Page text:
Me and my news

Saturday, April 9, 2011

2010 killers still at large

Thimphu: The Royal Bhutan Police are still looking for those behind four high-profile killings of 2010. They have even sought the help of Interpol to help track them down.
While two of the suspects are believed to have absconded from the country, the third, allegedly a non-Bhutanese, is also still at large.
A senior police officer said that the hunt is very much on, with information being shared with law enforcement counterparts outside the country to help nab the killers.
The photos of the suspects displayed on Interpol website.  
“The Interpol office for RBP in Thimphu has shared information with other Interpol member countries of the region about those on the wanted list,” the officer said.
Among the killings, the first occurred on September 5 at Kulagangri hotel in Thimphu. Gyem Tshering, a 25-year old from Pangserbo village, Drujeygang gewog in Dagana, was found stabbed at five different places on the body.
The killer was later identified as Ugyen Lhendrup, a 32-year old man from Dragom village in Lhuentse. Preliminary investigations revealed that the killing may have been spurred by disputes arising from a transaction over a six-eyed Dzi.
The second incident took place in Samtse on August 26. Pelkimo, a 46-year old housewife and her mother, 69-year old Sonam Zangmo, were found killed in broad daylight at their house in Dungkar under Yoseltse Gewog.
The killer was identified as Jetlal Tamang, a well-known criminal from across the border, but there is still no development in the case.
In the third case, Jigme Tenzin, a 35-year old man from Trashiyangtse was found killed on December 28 in a forest near Hashimara, about eight kilometers away from Alipur Duar, West Bengal.
The police have identified the suspect as Sonam Dorji, a 35-year old from Songteykhar village in Bjena gewog, Wangduephodrang, but he is still absconding, believed to be living somewhere in Kakarbhitta, Nepal.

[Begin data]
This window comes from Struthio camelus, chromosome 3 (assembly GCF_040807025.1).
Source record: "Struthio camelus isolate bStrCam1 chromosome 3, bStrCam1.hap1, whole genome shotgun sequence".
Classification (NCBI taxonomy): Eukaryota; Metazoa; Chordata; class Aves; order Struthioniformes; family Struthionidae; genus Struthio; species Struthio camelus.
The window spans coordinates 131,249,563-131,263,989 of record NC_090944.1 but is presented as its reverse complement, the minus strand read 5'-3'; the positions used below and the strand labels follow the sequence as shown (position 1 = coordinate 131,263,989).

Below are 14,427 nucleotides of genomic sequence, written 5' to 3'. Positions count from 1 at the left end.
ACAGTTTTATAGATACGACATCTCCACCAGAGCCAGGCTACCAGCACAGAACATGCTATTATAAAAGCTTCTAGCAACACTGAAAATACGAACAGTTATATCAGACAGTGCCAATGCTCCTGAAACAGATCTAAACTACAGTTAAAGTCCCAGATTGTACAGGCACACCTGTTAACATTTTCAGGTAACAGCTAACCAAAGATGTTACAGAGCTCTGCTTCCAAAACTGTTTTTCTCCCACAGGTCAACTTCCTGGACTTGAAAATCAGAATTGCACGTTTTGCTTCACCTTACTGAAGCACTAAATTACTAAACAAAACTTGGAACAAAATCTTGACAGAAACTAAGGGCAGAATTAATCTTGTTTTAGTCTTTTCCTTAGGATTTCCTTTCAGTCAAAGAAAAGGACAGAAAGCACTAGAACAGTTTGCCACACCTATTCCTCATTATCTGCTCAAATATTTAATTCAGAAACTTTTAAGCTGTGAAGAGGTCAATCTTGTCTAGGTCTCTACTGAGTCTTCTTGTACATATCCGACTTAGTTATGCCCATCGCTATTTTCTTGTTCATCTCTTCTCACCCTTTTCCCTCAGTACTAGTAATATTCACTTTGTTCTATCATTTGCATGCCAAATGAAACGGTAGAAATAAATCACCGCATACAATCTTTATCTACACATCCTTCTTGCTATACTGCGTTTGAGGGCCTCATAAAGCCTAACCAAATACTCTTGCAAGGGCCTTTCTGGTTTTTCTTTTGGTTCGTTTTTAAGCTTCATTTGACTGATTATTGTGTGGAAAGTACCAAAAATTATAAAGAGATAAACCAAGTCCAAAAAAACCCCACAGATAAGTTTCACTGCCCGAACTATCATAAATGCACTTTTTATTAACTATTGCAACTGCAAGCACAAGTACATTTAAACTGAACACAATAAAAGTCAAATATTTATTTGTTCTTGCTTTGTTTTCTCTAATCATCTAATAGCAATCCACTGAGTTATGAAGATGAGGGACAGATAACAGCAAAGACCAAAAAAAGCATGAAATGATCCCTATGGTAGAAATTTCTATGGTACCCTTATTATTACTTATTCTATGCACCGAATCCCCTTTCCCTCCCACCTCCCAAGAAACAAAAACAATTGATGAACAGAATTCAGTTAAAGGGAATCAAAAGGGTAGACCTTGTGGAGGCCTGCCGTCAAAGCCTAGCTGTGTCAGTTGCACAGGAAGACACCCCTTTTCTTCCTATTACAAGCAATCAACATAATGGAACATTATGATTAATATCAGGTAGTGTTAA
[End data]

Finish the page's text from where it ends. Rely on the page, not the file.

Meanwhile, the police in Alipur, West Bengal, detained one Tshewang from Mongar on February 11 for an alleged complicity in the killing.

Just shy of the border

Thimphu: A 33-year old man from Trashigang was spared the full brunt of the tobacco law for bringing in the contraband just outside the border point between India and Bhutan on February 25.
When the district court in Samdrup Jongkhar passed its verdict on March 22, Cheku Dorji received just half the sentence – one year and eight months – because when arrested, he was a few yards short of the Bhutanese territory.
This happened because the Gelephu-Samdrup Jongkhar bus in which he was a conductor usually stops for inspection just outside the gate. As a result, not only is the punishment lighter but Cheku Dorji can pay Nu 60,000 in lieu of the sentence.
He was caught with 200 pieces of cigarettes and 600 packets of Baba (chewing tobacco) which he had hidden in a box concealed near the driver’s seat.  
When the police asked him to open the box, he confessed having the tobacco products. He even went to the extent of confessing that he intended to sell them in Kanglung in Trashigang.
“He was very fortunate for having been caught just outside the border,” said a police officer. “He was convicted only for the attempt to smuggle in tobacco products.”
 Cheku Dorji, who is presently out on bail, also told the police that he had bought the contraband from Daranga, an Assam district adjoining Samdrup Jongkhar.
Meanwhile, the police in Paro have released Kado, a 17-year old unemployed youth, who was found carrying a packet of Baba.  
On March 19, Kado had gone to the Paro police station to reach breakfast for a friend who had been involved in an assault the previous day and was detained.
Kado was caught while trying to share the chewing tobacco he had in his pocket with his detained friend.
The police have released Kado on surety as he is a juvenile.

Bus driver convicted

Thimphu: Yet another person - a bus driver - was convicted for tobacco smuggling.
Twenty nine-year old Ambar Biswa from Dagana, working for Sernya Transport, was sentenced to three years in prison on April 4 by Chhukha dzongkhag court.
The judgment stated that Ambar Biswa’s act had violated section 52 of the Tobacco Control Act and was thus liable for fourth degree felony.
He was arrested at Tanalum checkpoint for carrying 10 packets of chewing tobacco (Baba) and two packets of cigarettes which were hidden in the bus’ dashboard.
In his statement to the police, the convict said the tobacco products, supposedly bought in the border of Jaigaon, West Bengal, were meant for his personal consumption.
Bhutan TODAY learnt that the convict is unhappy with the judgment and will appeal to the High Court.
Ambar Biswa was released on bail after paying Nu 3,000 on March 28 but was later detained on the order of the court.